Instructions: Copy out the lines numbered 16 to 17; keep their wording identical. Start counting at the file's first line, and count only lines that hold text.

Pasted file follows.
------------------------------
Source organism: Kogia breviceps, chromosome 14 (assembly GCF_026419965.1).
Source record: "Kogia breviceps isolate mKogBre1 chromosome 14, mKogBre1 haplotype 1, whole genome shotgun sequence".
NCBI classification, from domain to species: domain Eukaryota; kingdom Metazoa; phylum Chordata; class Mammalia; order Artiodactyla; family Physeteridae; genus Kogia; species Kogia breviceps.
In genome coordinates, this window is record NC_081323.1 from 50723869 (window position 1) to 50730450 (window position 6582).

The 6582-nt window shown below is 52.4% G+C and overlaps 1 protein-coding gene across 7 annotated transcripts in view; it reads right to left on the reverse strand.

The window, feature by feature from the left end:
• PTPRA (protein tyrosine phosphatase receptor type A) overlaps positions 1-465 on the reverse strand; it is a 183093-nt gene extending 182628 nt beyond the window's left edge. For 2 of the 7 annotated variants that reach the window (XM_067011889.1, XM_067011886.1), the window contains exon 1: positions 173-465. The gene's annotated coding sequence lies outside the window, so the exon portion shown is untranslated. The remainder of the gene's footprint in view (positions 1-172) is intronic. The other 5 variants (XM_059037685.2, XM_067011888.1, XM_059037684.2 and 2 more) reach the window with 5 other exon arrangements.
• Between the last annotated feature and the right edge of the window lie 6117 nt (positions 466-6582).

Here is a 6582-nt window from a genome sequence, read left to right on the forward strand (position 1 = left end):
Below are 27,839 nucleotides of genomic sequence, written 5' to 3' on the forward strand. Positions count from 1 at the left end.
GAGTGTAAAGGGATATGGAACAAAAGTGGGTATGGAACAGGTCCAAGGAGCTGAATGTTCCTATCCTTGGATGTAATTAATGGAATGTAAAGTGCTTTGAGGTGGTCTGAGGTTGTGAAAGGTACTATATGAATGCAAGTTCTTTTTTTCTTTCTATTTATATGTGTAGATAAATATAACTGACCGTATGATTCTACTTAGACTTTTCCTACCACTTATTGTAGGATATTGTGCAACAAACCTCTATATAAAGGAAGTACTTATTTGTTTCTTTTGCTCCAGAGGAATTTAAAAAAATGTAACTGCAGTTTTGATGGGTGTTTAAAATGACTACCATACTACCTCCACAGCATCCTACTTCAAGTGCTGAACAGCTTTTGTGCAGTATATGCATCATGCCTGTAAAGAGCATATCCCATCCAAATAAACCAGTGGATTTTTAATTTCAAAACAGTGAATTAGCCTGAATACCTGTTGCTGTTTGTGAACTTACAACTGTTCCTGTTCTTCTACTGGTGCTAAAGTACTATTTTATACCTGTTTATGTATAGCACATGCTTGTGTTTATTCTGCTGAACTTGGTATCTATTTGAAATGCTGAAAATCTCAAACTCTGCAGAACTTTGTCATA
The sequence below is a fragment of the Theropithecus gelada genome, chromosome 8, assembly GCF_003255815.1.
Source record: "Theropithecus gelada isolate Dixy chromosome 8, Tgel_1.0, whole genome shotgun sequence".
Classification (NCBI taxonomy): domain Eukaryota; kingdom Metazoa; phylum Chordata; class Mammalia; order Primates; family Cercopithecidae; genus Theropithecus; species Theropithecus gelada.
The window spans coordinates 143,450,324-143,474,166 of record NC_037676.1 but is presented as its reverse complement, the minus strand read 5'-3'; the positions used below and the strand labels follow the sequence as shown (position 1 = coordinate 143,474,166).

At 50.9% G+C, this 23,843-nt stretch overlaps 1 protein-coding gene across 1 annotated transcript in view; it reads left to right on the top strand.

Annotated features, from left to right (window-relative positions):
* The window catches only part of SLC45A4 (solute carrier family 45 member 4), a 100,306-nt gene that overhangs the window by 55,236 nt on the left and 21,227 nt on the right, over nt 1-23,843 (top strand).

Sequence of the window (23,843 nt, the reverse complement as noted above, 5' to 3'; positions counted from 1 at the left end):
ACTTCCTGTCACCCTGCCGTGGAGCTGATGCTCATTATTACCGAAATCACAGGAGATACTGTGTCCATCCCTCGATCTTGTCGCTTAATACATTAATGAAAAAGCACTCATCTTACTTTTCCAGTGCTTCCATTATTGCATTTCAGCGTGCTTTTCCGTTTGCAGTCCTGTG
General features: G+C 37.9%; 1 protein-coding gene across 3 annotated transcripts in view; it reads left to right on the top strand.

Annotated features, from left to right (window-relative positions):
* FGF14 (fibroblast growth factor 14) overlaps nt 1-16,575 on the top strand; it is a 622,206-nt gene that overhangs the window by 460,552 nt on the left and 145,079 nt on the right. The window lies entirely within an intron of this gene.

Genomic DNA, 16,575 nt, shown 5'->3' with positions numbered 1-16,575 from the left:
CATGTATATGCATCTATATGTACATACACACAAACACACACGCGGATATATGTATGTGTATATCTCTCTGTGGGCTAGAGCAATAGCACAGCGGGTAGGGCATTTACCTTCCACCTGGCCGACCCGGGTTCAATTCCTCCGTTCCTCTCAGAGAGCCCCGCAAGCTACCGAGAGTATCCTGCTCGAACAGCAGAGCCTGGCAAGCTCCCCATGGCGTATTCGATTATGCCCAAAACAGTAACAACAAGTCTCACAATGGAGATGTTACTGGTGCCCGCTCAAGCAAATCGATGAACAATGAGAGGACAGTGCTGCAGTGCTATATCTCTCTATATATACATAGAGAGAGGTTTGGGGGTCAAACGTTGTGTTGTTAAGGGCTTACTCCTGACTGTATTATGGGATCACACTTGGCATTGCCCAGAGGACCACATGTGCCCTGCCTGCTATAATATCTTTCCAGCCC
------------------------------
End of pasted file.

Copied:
At 50.9% G+C, this 23,843-nt stretch overlaps 1 protein-coding gene across 1 annotated transcript in view; it reads left to right on the top strand.

Annotated features, from left to right (window-relative positions):